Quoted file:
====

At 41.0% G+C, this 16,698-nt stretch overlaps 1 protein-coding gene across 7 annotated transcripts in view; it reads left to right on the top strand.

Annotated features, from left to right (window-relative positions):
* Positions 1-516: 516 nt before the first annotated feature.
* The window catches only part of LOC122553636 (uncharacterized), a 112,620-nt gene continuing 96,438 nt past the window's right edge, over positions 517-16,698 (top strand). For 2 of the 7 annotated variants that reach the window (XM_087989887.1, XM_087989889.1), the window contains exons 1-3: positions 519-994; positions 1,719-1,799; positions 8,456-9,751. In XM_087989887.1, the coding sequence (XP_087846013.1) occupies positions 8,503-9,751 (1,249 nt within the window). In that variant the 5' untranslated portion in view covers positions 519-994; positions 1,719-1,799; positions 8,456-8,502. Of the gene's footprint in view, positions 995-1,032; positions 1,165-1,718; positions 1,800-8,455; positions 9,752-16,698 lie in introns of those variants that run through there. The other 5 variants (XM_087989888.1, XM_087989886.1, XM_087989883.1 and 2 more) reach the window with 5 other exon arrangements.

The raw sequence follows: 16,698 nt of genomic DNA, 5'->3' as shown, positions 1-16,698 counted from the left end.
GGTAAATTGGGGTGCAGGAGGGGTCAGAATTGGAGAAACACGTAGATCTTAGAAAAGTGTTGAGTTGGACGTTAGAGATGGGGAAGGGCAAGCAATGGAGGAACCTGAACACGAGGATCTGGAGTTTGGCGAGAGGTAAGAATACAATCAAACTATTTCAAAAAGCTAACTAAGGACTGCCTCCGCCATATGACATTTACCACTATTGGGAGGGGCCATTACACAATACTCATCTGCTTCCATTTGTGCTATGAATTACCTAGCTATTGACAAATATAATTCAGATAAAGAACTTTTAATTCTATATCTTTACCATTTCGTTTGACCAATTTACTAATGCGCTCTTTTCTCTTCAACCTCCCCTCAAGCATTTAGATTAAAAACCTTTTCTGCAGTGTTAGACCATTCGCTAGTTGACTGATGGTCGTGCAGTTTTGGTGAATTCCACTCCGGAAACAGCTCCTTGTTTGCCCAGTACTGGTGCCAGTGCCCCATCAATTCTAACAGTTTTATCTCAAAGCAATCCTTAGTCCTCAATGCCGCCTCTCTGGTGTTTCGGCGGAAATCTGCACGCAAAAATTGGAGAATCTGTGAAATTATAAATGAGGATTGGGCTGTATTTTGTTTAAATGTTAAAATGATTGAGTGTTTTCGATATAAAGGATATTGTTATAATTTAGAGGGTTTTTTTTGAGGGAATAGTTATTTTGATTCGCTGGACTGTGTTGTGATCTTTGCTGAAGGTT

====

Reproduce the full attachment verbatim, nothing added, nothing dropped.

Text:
At 41.0% G+C, this 16,698-nt stretch overlaps 1 protein-coding gene across 7 annotated transcripts in view; it reads left to right on the top strand.

Annotated features, from left to right (window-relative positions):
* Positions 1-516: 516 nt before the first annotated feature.
* The window catches only part of LOC122553636 (uncharacterized), a 112,620-nt gene continuing 96,438 nt past the window's right edge, over positions 517-16,698 (top strand). For 2 of the 7 annotated variants that reach the window (XM_087989887.1, XM_087989889.1), the window contains exons 1-3: positions 519-994; positions 1,719-1,799; positions 8,456-9,751. In XM_087989887.1, the coding sequence (XP_087846013.1) occupies positions 8,503-9,751 (1,249 nt within the window). In that variant the 5' untranslated portion in view covers positions 519-994; positions 1,719-1,799; positions 8,456-8,502. Of the gene's footprint in view, positions 995-1,032; positions 1,165-1,718; positions 1,800-8,455; positions 9,752-16,698 lie in introns of those variants that run through there. The other 5 variants (XM_087989888.1, XM_087989886.1, XM_087989883.1 and 2 more) reach the window with 5 other exon arrangements.

The raw sequence follows: 16,698 nt of genomic DNA, 5'->3' as shown, positions 1-16,698 counted from the left end.
GGTAAATTGGGGTGCAGGAGGGGTCAGAATTGGAGAAACACGTAGATCTTAGAAAAGTGTTGAGTTGGACGTTAGAGATGGGGAAGGGCAAGCAATGGAGGAACCTGAACACGAGGATCTGGAGTTTGGCGAGAGGTAAGAATACAATCAAACTATTTCAAAAAGCTAACTAAGGACTGCCTCCGCCATATGACATTTACCACTATTGGGAGGGGCCATTACACAATACTCATCTGCTTCCATTTGTGCTATGAATTACCTAGCTATTGACAAATATAATTCAGATAAAGAACTTTTAATTCTATATCTTTACCATTTCGTTTGACCAATTTACTAATGCGCTCTTTTCTCTTCAACCTCCCCTCAAGCATTTAGATTAAAAACCTTTTCTGCAGTGTTAGACCATTCGCTAGTTGACTGATGGTCGTGCAGTTTTGGTGAATTCCACTCCGGAAACAGCTCCTTGTTTGCCCAGTACTGGTGCCAGTGCCCCATCAATTCTAACAGTTTTATCTCAAAGCAATCCTTAGTCCTCAATGCCGCCTCTCTGGTGTTTCGGCGGAAATCTGCACGCAAAAATTGGAGAATCTGTGAAATTATAAATGAGGATTGGGCTGTATTTTGTTTAAATGTTAAAATGATTGAGTGTTTTCGATATAAAGGATATTGTTATAATTTAGAGGGTTTTTTTTGAGGGAATAGTTATTTTGATTCGCTGGACTGTGTTGTGATCTTTGCTGAAGGTT